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The Aquariums of Pyongyang: Ten Years in the North Korean Gulag Paperback – August 24, 2005
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Top Customer Reviews
Kang Chol-Hwan has shared his amazing journey from one world to another. In order to share the reality of life under a loathsome, hateful regime that does nothing but systematically starve and kill its people, he risks the well-being of himself and loved ones. I read his story and was deeply moved. Being half a world away, it's difficult to fathom that such horrid injustices occur in our modern society.
I am a Korean-American and live a much more sheltered and protected life than many on this earth. I am deeply appreciative to my parent's for coming to the U.S. in order to give their children a better life. They were only children during the Korean War and had their fair share of hunger and hardships. They walked the long, death-ridden highway with the masses towards hopefully a better life in the South. They were among the fortunate. Many saw their families torn apart and kidnapped back to the North.
Reunification is inevitable. This seems to be the sentiments of many. It's only a matter of time before the North just can't hang on any longer without the help of its affluent sister in the south.
A great many thank you's to Mr. Kang for sharing his life.
In the past decade or so, there has been an explosion of Western interest in North Korea that has contributed substantially to a better understanding of P'yongyang's policy priorities and problems. Of particular note in this regard are two publications: "North Korea: Through the Looking Glass," an elegant and balanced study published by the Brookings Institute, and "Kim Il-song's North Korea," which presents the meticulously- detailed research undertaken by Helen Louise Hunter while she was still with the CIA. Both of these publications benefitted from the exploitation of defector information, but their homogenized findings still lack a sense of ground truth, and it is in this regards that Kang Chol-hwan's account of his life in North Korea is so valuable apart from its obvious importance on the human rights front.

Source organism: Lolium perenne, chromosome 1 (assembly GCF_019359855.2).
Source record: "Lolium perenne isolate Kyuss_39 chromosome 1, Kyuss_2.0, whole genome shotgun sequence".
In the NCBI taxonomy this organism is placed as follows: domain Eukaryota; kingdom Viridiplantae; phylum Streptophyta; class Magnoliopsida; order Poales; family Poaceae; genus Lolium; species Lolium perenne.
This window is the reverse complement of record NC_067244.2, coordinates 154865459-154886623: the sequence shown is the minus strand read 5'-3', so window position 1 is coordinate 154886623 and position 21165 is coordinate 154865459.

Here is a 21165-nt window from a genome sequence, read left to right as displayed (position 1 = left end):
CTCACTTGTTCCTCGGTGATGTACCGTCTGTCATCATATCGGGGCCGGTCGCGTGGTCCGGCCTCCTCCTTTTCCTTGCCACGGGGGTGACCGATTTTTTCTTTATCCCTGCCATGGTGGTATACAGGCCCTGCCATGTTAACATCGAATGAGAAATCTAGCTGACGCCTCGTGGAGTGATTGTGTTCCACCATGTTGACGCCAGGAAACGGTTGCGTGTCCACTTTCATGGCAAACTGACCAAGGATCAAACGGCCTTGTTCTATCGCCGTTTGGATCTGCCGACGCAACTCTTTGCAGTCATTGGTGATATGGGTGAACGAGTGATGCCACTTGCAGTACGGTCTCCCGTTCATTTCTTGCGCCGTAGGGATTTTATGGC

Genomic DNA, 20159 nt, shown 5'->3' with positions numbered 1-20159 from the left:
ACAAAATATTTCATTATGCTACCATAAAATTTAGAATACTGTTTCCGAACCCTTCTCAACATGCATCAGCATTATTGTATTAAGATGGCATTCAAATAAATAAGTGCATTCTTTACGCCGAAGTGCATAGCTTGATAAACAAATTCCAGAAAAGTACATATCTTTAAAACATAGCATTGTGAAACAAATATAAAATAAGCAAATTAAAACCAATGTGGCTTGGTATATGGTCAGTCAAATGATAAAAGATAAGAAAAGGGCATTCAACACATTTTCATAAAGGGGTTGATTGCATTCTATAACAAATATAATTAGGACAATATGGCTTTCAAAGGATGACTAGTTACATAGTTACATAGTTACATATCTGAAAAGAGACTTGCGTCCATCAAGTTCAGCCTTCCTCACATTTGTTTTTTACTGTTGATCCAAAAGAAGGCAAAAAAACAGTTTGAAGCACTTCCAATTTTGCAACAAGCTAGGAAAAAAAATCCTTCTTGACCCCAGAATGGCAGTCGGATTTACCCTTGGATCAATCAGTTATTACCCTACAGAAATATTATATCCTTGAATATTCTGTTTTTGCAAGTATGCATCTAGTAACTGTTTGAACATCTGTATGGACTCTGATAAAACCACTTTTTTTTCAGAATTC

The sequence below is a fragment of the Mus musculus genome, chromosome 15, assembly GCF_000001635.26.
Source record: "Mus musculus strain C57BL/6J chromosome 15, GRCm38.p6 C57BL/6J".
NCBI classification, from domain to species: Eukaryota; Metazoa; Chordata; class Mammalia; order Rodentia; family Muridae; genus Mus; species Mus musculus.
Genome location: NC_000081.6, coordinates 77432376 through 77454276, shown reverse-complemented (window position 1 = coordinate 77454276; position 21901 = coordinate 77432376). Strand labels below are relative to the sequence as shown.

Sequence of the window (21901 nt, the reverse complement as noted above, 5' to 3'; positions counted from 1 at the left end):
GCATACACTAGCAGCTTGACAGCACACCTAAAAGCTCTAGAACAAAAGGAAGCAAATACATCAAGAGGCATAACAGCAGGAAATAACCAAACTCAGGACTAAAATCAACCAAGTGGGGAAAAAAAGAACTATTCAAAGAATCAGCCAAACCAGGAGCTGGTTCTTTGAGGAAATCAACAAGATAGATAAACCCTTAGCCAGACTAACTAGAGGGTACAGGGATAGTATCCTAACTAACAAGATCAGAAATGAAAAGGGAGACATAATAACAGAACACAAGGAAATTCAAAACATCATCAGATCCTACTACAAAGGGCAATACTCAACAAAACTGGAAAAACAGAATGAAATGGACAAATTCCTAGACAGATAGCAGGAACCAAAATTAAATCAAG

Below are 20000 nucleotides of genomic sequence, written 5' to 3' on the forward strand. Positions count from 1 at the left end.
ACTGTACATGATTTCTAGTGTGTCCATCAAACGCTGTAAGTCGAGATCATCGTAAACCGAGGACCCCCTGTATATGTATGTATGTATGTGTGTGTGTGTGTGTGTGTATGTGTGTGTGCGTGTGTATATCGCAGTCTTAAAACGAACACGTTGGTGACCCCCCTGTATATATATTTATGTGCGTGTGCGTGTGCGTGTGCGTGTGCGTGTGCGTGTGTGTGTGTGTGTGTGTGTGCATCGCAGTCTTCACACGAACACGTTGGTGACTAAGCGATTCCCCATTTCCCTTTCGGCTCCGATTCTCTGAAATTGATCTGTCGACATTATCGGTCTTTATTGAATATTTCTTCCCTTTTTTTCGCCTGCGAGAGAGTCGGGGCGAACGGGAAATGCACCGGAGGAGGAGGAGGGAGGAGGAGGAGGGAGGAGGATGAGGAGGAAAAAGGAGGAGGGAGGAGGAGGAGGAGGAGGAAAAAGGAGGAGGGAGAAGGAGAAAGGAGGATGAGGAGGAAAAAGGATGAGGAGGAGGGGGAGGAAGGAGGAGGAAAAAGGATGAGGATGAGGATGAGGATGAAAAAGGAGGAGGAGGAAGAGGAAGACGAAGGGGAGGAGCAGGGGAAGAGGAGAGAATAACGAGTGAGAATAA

"Aquariums of Pyongyang" provides a considerable body of anecdotal information that documents several trends which, North Korean government pronouncements make clear, are of increasing concern to the central government. These trends are rising hooliganism, especially on the part of youth gangs; rampant corruption and bribery in nearly all sectors of society; and a surprising underground use of currency (not always North Korean) in an economy that has traditionally been described as non-monetarized.Read more ›
Most Recent Customer Reviews
This is one of many books I've read recently on Korea. It's not the best one I've read, but that's not to say it's not good either. Read morePublished 10 days ago by Erik
Beautifully written account of the horrors of a North Korean concentration camp. Not only do you learn of the personal trials of this young man, but the book contains a summary of... Read morePublished 12 days ago by J. Rinehart
Although somewhat dated, the Aquariums of Pyongyang is an important addition to the ever- growing body of literature describing abuses in North Korea. Read morePublished 23 days ago by Jack91
One of the first defector accounts, a bit dated but worth the read none the less.Published 2 months ago by Kelly from Ohio
it gives a very good idea about how North Korea works, how the people are under constant surveillance, and how any minor mistakes can cost you years in a forced labour camp... Read morePublished 3 months ago by Bruno Spellanzon